Examining in more detail the structure of sensing station 12, a cylindrical detection chamber 20 is buoyed upwardly by a balloon 22 attached to the top of the chamber by cords 24, 26. A funnel 28 is mounted on the bottom of the chamber and a weight 30 is suspended from the lower portion of funnel 28 by cords indicated generally at 32. An electronics cable 34 connects electrical components (to be later more fully explained) in chamber 20 to cable 18.
It is to be appreciated that the instant embodiment of the invention includes a plurality of sensing stations suspended along pipeline 16 and connected to cable 18, as are stations 12, 14. For a more detailed view of station 12, attention is directed to FIG. 2.
Bores 36, 38 are provided in opposing portions of chamber 20. The bores provide a fluid flow path from the inside of funnel 28 through bore 38 into a water sampling chamber 39 and out of bore 36.
A lamp 40 is mounted on the inside of detection chamber 20 at one end. Alternatively, a light emitting diode may be used in place of lamp 40. The lamp, when energized, emits a wide band spectral output. A conventional collimating lens 42 is circularly shaped and is mounted on the interior of chamber 20 about its circumference. A conventional circular interference filter 44 is likewise mounted about its circumference inside chamber 20. Filter 44 is of the type which permits light passage only of a selected wavelength range. In the instant embodiment of the invention, filter 44 permits passage of a band width of approximately 10 nanometers (nm) at a wavelength centered about 500 nm. It has been found that light passed by filter 44 is of the optimum wavelength for exciting fluorescence in oil, while at the same time reducing unwanted fluorescence from interfering substances such as algae, bacteria, and Raman signals from water.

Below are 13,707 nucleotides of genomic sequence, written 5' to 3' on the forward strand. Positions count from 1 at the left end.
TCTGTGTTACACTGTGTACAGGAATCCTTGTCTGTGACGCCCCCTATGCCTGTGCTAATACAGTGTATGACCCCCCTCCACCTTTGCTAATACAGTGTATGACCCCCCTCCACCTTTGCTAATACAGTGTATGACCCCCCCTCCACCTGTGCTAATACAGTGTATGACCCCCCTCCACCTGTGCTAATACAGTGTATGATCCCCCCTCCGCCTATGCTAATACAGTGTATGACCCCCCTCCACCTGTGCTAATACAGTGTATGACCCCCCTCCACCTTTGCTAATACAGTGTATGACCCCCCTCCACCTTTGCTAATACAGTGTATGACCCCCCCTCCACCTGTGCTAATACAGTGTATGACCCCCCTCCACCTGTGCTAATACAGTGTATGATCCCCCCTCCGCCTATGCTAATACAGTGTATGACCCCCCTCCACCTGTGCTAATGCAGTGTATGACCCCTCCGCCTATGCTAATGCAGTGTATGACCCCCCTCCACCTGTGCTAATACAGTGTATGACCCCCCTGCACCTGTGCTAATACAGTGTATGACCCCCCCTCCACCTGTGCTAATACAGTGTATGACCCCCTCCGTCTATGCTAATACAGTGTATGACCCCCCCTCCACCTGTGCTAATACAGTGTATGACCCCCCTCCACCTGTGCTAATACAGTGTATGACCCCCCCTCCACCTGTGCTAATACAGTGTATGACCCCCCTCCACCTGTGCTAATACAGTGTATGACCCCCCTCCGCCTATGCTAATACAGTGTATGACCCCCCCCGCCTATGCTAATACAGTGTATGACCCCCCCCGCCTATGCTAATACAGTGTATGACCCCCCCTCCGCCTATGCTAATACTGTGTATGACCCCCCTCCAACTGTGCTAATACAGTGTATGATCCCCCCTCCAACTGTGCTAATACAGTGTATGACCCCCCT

A pair of circular transparent quartz windows 46, 48 are mounted on shoulders which extend about the circumference of cylinder 20 on either side of bores 36, 38.
A second collimating lens 50 is mounted on the interior of chamber 20 in the same manner as collimating lens 42. Collimating lenses 42, 50 are substantially identical and, as will later be more fully explained, perform similar functions. A second interference filter 52 is mounted on the interior of chamber 20 in the same manner as filter 44; however, filter 52 is constructed to band pass light in the 510 to 560 nanometer wavelength range. This includes substantially all of the spectrum of oil fluorescence, which has been induced by an exciting light wavelength of approximately 500 nanometers.